#MuseumJigsaw: The Last Supper by Jamini Roy

The one lesson to learn from artist Jamini Roy is that it’s never too late to walk a different road. Under the tutelage of Abanindranath Tagore, he learnt the British academic style of painting, drew portraits and gained experience (and a little fame)! But at 34, not feeling inspired by what he was making – he decided to go back to his village (Bankura, West Bengal) and explored the rural art there. The influence of folk traditions, and especially Patua painters is said to have changed his art style completely! His work after this period was appreciated so much that he became one of the 9 masters of Indian Modern Art – being labelled as a National Treasure!

This artwork is from the Museum of Art and Photography [MAP] Bangalore

Amidst other works, Jamini Roy was known for his Christian-themed paintings. This painting is based on the famous ‘Last Supper’.

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About the Painting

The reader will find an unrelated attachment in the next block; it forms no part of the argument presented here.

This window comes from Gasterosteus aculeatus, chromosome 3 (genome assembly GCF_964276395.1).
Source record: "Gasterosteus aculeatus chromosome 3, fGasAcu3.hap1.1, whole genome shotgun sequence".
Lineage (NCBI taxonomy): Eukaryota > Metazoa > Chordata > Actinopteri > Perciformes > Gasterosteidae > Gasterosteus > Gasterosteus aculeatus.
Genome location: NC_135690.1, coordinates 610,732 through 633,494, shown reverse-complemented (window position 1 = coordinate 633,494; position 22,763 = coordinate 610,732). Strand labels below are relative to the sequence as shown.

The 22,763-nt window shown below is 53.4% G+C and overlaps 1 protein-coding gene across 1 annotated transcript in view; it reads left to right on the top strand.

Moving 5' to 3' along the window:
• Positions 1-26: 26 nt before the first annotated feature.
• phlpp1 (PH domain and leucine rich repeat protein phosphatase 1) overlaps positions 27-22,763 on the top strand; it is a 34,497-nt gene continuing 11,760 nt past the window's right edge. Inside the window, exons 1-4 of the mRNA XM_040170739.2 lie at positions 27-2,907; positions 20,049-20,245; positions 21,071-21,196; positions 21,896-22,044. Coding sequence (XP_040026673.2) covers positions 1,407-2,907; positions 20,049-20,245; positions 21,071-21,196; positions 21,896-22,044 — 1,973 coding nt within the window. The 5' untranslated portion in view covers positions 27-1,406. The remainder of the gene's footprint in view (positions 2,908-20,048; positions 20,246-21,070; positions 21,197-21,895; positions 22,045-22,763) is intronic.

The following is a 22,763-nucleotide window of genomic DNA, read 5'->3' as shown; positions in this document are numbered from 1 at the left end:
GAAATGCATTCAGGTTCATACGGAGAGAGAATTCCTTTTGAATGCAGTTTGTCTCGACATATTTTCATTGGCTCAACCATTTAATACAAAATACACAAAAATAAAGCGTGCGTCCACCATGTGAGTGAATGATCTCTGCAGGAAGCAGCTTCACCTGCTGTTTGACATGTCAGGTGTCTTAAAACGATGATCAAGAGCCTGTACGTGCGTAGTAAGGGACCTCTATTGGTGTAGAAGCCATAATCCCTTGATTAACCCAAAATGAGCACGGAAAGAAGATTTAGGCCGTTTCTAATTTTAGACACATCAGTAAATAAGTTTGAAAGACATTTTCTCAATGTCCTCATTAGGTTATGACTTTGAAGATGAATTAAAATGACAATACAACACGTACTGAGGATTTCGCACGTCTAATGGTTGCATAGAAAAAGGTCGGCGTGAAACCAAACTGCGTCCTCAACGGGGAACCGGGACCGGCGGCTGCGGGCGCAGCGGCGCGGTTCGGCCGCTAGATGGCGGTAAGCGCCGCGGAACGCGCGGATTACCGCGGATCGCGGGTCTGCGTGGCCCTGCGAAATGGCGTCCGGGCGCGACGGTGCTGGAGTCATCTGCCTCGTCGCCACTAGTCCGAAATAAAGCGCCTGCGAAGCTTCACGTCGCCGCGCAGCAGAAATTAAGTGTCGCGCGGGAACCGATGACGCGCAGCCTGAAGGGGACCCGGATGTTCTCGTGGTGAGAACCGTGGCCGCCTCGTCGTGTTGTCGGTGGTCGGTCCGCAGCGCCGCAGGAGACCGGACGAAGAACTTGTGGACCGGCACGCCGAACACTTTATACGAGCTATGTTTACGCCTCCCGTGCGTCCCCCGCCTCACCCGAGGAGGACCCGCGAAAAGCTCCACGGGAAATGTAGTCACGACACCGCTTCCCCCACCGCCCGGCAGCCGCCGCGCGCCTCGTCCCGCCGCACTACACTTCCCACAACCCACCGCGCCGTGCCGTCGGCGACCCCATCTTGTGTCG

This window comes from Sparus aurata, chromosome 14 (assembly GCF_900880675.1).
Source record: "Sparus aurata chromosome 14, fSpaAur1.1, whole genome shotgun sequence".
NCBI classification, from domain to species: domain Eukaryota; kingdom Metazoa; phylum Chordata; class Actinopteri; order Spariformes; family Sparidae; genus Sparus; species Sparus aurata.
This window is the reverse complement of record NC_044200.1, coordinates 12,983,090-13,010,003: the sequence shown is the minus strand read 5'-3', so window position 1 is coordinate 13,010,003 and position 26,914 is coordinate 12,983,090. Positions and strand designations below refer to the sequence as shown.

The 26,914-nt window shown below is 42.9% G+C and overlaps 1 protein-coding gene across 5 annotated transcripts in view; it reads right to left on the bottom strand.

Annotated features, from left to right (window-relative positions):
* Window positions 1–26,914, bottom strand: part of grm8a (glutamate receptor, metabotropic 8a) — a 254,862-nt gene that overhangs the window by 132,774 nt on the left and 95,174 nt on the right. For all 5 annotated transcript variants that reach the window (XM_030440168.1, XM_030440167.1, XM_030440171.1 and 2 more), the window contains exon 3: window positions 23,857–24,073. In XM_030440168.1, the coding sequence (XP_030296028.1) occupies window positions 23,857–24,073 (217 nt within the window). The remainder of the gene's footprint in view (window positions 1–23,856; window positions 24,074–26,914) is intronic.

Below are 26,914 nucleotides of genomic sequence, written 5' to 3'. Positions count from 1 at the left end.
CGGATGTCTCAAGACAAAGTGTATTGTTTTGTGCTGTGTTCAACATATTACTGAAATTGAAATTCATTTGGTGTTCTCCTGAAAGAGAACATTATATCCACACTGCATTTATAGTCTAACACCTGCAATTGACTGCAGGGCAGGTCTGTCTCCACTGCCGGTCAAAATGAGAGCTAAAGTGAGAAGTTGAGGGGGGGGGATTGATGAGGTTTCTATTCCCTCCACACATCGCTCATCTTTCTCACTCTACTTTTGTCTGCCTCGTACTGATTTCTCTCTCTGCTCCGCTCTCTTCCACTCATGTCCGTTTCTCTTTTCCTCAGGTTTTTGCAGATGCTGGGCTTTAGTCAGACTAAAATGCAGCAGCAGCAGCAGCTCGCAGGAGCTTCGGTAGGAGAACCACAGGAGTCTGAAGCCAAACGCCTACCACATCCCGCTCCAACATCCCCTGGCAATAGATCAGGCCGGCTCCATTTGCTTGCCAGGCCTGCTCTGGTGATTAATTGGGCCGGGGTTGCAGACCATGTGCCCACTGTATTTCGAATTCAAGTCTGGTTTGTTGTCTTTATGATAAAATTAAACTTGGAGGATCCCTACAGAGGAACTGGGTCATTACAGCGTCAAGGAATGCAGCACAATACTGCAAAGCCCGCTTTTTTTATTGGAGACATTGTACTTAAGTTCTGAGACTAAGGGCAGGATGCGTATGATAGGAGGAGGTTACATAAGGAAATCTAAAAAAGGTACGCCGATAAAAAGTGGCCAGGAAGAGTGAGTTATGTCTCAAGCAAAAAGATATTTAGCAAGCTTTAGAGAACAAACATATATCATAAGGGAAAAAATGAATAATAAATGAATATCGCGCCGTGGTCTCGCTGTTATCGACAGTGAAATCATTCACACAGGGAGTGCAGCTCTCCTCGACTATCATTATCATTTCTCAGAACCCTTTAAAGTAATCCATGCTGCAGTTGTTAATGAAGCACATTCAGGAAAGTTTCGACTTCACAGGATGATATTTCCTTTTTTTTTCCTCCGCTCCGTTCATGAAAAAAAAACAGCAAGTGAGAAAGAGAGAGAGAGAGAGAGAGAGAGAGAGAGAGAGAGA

In the 1920s, Jamini Roy began to focus on the theme of the Santhals, a large tribal group scattered across West Bengal, Jharkhand, Assam, Bihar and Odisha. He began painting scenes of them engaged in daily life, their community and celebrations – all painted in the folk tradition.

But it was in the 1940s at the height of his popularity that Roy really began to experiment with what some called his boldest theme – The Life of Christ – painted in now his signature Kalighat folk style and understood by the average Bengali. Most popular were his vivid renditions of The Last Supper, Flight to Egypt, The Crucifixion – where the skin tone, the almond eyes, the flat imagery with its bold brush strokes gave the images a local life.

This painting of The Last Supper features nine apostles with three standing in the foreground. All figures have elongated faces and almond eyes – a characteristic feature of Jamini Roy paintings.

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